Monday, March 23, 2015

Be Moved By Holy Week

Dear Friends,

How often on newscasts do we see the report of a procession, parade or march at some place of heroism or death or in some public place as a mark of human solidarity. These masses of  people, moving in an unrehearsed  rhythm  all take place for a reason. They draw attention to an event, celebrate an occasion, demonstrate support for a cause or in allegiance to a person or an ideal. Wherever the Pope travels, masses of people gather. So too,  after  the murders at the Charlie Hebdo office, in Ferguson, and  Staten Island. Last week, cities broke ranks with winter by marching in the Saint Patrick’s Day parade. We marched in Selma 50 years after Bloody Sunday.

The purpose of a parade, procession or march is to persuade the bystander to move in his or her own heart from being a mere onlooker to be touched by what one sees and hears. “Come with us," we plead wordlessly.

Next Sunday we will recall the entry of Jesus into Jerusalem – a procession that ultimately leads to the cross. Then, on Holy Thursday, we process with Jesus from the upper room and the last supper to a vigil, where we will wait with him and pray, in remembrance of his own prayer before being arrested. That night, we process with Jesus to his trials. We witness the total self- gift of the One whose love is never ending and whose promise is that we are never alone.

On Good Friday, a cross is carried in procession through our streets and through our churches, a reminder that Jesus carried his own cross to death.  Can there be a more poignant, dramatic or challenging sign of the depth of God’s love?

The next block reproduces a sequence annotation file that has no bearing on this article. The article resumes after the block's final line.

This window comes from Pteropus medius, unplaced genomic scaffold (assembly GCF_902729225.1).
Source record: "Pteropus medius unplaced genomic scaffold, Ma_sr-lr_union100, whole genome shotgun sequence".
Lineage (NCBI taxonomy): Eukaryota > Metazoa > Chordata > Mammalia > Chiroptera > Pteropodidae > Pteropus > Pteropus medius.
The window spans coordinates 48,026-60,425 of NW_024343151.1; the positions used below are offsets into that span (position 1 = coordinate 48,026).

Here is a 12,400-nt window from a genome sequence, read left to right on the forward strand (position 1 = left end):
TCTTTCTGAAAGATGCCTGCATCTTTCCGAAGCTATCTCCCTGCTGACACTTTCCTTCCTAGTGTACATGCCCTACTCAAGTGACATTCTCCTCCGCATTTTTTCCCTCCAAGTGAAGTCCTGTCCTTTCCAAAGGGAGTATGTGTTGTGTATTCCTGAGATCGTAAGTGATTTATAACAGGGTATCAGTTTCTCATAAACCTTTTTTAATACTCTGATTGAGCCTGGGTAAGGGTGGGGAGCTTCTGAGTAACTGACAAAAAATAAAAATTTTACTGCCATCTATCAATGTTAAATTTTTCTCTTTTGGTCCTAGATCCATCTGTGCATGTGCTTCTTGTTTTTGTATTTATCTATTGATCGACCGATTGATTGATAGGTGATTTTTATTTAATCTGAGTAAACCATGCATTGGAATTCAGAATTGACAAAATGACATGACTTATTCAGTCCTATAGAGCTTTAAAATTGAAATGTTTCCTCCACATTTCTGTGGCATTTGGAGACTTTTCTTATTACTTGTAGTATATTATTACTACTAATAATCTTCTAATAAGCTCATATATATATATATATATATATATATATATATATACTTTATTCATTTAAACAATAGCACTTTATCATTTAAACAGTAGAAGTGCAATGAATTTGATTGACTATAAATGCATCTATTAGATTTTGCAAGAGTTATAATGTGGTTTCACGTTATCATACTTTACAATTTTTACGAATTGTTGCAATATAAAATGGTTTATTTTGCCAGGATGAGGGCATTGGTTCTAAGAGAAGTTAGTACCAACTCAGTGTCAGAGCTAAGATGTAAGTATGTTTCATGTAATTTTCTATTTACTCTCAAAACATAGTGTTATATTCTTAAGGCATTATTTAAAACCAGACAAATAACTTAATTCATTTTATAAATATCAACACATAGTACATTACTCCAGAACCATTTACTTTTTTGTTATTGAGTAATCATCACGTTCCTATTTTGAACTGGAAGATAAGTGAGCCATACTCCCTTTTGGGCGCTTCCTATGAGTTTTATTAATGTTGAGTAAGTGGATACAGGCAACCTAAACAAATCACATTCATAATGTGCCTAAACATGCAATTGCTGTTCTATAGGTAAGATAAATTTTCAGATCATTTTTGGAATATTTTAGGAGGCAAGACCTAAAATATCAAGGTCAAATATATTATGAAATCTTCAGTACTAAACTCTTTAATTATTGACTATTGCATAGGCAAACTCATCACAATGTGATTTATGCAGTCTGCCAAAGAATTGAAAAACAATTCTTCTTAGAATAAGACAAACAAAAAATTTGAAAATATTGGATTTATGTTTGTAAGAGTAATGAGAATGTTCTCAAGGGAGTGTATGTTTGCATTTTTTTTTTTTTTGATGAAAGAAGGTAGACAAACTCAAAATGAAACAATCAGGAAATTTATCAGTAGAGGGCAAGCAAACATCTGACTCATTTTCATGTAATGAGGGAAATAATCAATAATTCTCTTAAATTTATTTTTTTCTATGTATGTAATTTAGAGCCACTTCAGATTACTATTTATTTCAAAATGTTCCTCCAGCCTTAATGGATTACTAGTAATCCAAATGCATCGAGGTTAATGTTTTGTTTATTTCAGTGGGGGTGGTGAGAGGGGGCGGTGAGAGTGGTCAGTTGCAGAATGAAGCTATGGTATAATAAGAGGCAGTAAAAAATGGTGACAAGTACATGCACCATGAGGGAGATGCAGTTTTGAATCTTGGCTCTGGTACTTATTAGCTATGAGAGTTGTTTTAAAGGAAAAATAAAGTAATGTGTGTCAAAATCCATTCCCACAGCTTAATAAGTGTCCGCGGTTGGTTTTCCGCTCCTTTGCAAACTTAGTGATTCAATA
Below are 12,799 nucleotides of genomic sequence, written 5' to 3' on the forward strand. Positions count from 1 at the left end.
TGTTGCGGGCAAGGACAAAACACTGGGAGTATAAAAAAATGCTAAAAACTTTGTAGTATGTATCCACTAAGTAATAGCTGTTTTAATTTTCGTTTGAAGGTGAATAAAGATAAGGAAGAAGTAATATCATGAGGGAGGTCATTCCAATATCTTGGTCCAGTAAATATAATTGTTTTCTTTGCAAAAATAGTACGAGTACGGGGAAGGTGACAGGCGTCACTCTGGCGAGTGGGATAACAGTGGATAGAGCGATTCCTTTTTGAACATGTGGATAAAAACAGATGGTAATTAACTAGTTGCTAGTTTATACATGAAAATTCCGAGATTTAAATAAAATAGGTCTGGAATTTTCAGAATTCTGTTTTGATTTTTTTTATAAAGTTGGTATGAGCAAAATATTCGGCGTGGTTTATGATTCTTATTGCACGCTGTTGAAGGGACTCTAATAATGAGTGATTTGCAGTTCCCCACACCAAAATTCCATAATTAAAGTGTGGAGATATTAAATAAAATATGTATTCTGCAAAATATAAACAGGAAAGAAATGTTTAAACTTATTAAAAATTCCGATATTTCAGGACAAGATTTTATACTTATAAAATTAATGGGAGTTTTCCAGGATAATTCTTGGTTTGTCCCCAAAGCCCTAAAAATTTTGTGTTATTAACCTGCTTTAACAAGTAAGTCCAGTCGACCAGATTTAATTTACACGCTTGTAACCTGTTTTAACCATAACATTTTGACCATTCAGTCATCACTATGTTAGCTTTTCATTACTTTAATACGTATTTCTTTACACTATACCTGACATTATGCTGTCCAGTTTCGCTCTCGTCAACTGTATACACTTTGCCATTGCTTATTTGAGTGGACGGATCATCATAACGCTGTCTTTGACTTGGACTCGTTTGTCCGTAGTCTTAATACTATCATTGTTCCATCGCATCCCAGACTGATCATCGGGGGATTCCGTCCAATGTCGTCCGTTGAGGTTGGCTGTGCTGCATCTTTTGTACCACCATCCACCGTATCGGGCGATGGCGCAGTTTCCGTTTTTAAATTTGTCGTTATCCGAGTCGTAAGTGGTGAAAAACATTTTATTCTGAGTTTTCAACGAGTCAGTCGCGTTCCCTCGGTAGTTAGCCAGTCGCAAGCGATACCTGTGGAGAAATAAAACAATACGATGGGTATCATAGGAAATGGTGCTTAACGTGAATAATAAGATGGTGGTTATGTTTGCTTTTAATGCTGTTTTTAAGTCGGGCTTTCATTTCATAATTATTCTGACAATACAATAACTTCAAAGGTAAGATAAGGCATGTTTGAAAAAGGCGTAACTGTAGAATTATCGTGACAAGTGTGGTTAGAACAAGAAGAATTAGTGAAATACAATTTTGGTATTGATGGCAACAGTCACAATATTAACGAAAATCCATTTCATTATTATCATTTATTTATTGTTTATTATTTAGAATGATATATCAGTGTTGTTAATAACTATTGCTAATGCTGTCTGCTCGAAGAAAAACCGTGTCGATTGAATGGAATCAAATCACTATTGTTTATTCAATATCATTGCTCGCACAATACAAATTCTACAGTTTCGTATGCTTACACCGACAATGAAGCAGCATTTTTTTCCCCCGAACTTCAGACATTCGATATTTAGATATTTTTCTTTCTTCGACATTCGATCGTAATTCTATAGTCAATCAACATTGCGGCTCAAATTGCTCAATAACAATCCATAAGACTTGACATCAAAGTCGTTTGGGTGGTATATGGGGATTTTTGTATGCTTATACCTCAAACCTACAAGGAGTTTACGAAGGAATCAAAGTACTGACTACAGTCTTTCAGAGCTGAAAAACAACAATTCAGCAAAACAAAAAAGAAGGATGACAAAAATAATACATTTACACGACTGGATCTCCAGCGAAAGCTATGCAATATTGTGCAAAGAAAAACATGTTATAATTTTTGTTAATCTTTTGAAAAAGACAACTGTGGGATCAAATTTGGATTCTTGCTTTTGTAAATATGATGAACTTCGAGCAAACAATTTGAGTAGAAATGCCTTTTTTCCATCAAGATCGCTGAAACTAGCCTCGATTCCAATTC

On Holy Saturday night, at the Easter Vigil, a lighted candle is carried in procession up the same aisle where the day before the cross had been carried. Now the candle proclaims for all to see that God had indeed triumphed over evil. Darkness and death have been destroyed.

To the casual observer, this week makes little sense. Nor will it ever make sense, if we only stand by, watching unmoved. The Liturgies of Holy Week invite us to walk with Jesus during these astounding days when the generosity of God toward us human beings is revealed so dramatically. As we walk with Him and one another, we attempt to understand what Jesus was feeling and thinking during these hours.

To do so is to be caught up in the experience of death on the cross as it becomes a way to life. We can imagine Jesus saying  to us “Wonder with me that what looks like defeat is really victory, and that my horizon, apparently limited like yours, is shattered, once and for all.” And incredibly, the processions, parades and marches of our own life comes into focus. We see the year that’s been, the people who have come and gone, the shape of our lives made more in conformity with that of Jesus, or not. We can’t see any of it without walking alongside Jesus to all those places and experiences which made his death a worthy preparation for His being raised up.

Together, let us step off and be on our way.

~Sister Joan Sobala

PS.   Get yourself ready for Holy week..join us for one of these Fresh Wind Programs!

Monday, March 23   7 to 8:30 pm
Guided by Sister Joan Sobala
Topic: The Passion According to Mark: An evening’s study.

Saturday, March 28   10 to 2:00 pm
Guided by Sister Mary Louise Heffernan
Topic: Living the Triduum: Holy Thursday, Good Friday, Holy Saturday.  Find out how scripture, music, art and poetry can help us prepare for these central days.
Donation:    $35  
Preregistration required. Call Sr. Mary Louise at 585 641.8403